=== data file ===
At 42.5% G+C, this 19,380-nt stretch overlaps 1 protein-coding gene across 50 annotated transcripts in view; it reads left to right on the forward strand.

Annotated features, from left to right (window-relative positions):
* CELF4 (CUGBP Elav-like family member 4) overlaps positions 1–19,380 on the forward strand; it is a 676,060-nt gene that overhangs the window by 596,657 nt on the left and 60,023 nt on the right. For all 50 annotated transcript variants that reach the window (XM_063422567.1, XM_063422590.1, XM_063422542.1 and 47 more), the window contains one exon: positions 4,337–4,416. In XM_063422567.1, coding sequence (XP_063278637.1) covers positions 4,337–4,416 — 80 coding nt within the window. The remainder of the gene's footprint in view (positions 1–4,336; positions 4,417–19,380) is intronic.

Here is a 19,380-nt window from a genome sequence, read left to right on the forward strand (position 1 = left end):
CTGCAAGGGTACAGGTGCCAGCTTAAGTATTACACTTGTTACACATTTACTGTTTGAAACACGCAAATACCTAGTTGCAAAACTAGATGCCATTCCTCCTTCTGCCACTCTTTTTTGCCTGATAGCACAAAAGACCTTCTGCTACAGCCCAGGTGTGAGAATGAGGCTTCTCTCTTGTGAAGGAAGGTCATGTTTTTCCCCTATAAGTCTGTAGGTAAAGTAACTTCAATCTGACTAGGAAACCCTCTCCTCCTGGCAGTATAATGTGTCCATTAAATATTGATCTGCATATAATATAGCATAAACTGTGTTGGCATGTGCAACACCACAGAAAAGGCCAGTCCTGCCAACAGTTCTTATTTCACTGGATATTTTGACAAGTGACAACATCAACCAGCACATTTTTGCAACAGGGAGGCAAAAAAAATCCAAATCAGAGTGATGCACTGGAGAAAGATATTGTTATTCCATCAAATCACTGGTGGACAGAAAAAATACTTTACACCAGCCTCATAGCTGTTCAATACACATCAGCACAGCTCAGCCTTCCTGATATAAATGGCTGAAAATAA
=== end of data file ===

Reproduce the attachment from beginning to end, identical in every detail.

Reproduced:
At 42.5% G+C, this 19,380-nt stretch overlaps 1 protein-coding gene across 50 annotated transcripts in view; it reads left to right on the forward strand.

Annotated features, from left to right (window-relative positions):
* CELF4 (CUGBP Elav-like family member 4) overlaps positions 1–19,380 on the forward strand; it is a 676,060-nt gene that overhangs the window by 596,657 nt on the left and 60,023 nt on the right. For all 50 annotated transcript variants that reach the window (XM_063422567.1, XM_063422590.1, XM_063422542.1 and 47 more), the window contains one exon: positions 4,337–4,416. In XM_063422567.1, coding sequence (XP_063278637.1) covers positions 4,337–4,416 — 80 coding nt within the window. The remainder of the gene's footprint in view (positions 1–4,336; positions 4,417–19,380) is intronic.

Here is a 19,380-nt window from a genome sequence, read left to right on the forward strand (position 1 = left end):
CTGCAAGGGTACAGGTGCCAGCTTAAGTATTACACTTGTTACACATTTACTGTTTGAAACACGCAAATACCTAGTTGCAAAACTAGATGCCATTCCTCCTTCTGCCACTCTTTTTTGCCTGATAGCACAAAAGACCTTCTGCTACAGCCCAGGTGTGAGAATGAGGCTTCTCTCTTGTGAAGGAAGGTCATGTTTTTCCCCTATAAGTCTGTAGGTAAAGTAACTTCAATCTGACTAGGAAACCCTCTCCTCCTGGCAGTATAATGTGTCCATTAAATATTGATCTGCATATAATATAGCATAAACTGTGTTGGCATGTGCAACACCACAGAAAAGGCCAGTCCTGCCAACAGTTCTTATTTCACTGGATATTTTGACAAGTGACAACATCAACCAGCACATTTTTGCAACAGGGAGGCAAAAAAAATCCAAATCAGAGTGATGCACTGGAGAAAGATATTGTTATTCCATCAAATCACTGGTGGACAGAAAAAATACTTTACACCAGCCTCATAGCTGTTCAATACACATCAGCACAGCTCAGCCTTCCTGATATAAATGGCTGAAAATAA